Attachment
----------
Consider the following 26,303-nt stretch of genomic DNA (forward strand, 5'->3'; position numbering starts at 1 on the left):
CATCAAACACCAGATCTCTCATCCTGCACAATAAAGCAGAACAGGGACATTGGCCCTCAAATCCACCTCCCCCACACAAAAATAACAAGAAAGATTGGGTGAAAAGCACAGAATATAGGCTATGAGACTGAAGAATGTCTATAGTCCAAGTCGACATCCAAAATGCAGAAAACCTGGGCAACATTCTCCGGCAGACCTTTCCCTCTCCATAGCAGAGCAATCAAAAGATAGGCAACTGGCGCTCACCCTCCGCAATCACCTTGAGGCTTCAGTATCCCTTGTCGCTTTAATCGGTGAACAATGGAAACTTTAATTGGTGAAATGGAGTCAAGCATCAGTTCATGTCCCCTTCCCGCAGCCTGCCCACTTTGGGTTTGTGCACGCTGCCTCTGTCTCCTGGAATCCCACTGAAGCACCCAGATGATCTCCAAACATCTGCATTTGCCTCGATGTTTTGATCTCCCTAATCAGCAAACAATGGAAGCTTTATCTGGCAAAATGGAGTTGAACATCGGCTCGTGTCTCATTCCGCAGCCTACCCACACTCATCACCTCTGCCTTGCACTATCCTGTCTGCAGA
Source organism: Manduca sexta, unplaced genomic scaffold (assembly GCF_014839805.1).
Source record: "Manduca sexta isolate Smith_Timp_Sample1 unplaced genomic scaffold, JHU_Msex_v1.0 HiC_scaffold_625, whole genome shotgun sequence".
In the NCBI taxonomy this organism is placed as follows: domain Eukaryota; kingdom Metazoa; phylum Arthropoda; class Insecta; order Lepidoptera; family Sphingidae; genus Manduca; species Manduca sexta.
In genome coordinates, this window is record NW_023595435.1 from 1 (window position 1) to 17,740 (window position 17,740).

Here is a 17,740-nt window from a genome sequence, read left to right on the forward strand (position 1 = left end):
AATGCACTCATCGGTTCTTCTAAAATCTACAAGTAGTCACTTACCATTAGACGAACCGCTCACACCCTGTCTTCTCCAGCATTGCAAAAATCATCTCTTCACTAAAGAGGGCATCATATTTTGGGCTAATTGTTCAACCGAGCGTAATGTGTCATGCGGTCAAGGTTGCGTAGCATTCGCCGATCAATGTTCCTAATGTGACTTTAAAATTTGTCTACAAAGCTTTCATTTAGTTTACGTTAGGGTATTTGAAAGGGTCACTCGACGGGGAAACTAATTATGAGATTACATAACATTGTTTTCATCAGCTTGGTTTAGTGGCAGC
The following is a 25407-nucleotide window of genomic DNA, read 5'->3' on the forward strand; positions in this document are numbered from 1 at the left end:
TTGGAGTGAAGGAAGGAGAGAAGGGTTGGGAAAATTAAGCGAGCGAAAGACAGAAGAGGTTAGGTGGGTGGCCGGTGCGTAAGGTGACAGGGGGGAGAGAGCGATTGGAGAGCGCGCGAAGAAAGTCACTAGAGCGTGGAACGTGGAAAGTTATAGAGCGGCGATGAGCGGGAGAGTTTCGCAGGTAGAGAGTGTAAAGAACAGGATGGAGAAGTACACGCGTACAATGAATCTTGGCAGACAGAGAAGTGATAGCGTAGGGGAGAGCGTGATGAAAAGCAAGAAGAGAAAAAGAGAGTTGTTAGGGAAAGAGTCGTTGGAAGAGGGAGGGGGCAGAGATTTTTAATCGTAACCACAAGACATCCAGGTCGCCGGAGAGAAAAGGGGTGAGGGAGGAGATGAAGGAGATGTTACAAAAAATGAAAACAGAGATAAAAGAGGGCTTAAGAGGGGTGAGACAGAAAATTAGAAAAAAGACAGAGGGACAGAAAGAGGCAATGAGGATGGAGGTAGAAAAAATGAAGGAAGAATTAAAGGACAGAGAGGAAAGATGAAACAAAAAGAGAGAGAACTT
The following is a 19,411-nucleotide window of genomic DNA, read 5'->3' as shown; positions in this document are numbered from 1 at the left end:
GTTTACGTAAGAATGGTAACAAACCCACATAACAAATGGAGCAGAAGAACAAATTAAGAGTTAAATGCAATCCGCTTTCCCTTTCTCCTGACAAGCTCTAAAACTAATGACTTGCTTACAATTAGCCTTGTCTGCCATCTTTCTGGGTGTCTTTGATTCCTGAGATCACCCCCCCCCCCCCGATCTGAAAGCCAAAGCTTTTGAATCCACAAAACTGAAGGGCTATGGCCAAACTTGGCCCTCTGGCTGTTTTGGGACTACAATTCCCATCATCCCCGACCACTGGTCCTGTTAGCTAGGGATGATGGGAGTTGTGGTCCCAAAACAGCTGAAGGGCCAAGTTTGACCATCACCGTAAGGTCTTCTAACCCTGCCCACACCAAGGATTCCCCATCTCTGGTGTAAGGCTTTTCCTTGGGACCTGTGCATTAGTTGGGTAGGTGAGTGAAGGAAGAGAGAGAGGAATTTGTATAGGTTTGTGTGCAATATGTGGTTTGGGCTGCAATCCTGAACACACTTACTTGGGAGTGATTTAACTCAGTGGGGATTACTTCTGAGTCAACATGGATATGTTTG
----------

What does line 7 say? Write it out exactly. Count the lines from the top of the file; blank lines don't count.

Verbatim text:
Here is a 17,740-nt window from a genome sequence, read left to right on the forward strand (position 1 = left end):